London Zoo underwent a complete overhaul, providing better conditions for the animals, and focusing on scientific study and breeding programmes. In America, San Diego Zoo earned a reputation for excellence, with its care for the animals kept there.

In 2000, I went to live in Camden, within sight of London Zoo. I joined as an annual member, making quite a few trips into the zoo to see the changes. I had to admit, I was now thinking differently about zoos.

Then in 2002, during a trip to Singapore, I was happy to visit the Singapore Zoo. I don’t think I have ever seen a better zoo, or one where animals were kept in conditions as close to their natural habitat as possible. Though even there, they still had elephant rides, and photo opportunites with placid Orang-Utans.

So I have decided that I like zoos now.

But only ‘good’ ones.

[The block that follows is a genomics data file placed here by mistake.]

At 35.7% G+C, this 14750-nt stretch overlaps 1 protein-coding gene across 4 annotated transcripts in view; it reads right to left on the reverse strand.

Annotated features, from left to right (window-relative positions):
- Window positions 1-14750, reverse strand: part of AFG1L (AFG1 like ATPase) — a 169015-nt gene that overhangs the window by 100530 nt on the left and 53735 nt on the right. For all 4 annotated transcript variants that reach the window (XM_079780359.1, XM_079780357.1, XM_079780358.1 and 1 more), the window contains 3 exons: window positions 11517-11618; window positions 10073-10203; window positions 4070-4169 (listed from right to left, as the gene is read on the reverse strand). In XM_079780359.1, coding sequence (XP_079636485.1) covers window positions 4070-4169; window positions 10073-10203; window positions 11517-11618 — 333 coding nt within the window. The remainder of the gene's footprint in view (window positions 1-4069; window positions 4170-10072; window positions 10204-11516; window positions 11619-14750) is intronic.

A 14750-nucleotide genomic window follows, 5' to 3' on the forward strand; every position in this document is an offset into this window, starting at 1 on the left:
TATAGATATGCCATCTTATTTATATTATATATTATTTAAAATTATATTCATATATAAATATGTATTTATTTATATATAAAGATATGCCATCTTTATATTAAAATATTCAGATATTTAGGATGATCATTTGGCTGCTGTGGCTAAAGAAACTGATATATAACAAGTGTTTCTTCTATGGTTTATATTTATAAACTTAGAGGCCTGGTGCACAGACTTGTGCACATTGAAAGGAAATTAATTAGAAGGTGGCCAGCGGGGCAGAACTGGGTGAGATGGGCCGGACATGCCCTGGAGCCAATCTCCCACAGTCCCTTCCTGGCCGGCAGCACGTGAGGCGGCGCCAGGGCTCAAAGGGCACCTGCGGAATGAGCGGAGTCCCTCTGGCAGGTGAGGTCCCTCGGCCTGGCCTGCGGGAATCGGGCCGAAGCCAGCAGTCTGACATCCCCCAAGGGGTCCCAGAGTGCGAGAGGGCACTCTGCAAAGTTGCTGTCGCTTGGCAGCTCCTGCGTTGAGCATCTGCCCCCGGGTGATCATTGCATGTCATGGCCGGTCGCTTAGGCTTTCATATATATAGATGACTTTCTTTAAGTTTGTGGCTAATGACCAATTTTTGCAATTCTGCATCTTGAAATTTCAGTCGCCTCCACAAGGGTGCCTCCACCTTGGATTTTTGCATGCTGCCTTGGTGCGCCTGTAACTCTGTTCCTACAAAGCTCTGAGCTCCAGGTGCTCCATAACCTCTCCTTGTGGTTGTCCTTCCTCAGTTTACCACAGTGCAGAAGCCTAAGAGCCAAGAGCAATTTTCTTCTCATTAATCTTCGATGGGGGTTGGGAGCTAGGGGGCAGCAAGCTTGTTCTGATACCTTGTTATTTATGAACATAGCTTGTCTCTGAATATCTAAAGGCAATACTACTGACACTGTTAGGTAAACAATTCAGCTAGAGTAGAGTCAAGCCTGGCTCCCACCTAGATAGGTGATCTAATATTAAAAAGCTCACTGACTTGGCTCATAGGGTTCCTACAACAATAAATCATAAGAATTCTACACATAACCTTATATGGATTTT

58 thoughts on “An Alphabet Of things I Like: Z

  1. You have written a very balanced post on zoos and capture my ambivalence quite well. I was waiting for these thoughts that you mentioned would be forthcoming when I responded to an much earlier post. Thanks. The wait was worth it.

    Liked by 1 person

  2. Jersey Zoo used to be named Durrell Wildlife Conservation Trust, a reminder of how it all started and the ethos behind it. Having visited other zoos it is way up there on how animals should be treated and they have many successful breeding and reintroduction projects.
    But the sad thing for me is that we found ourselves in this position and I wish that the money that these places generate was directed to stropping the destruction of our natural world in the first place. Of course it will never happen, but I can dream.

    Liked by 2 people

  3. Terrific Pete. If Zoos help grow the numbers of any species, then bravo to them. The San Diego Zoo is indeed a great example of how positive a Zoo can be. the era of animals in cages is past us, and hopefully the future of Zoos will be to sustain and grow a species and provide a safe environment for them to flourish…

    Liked by 2 people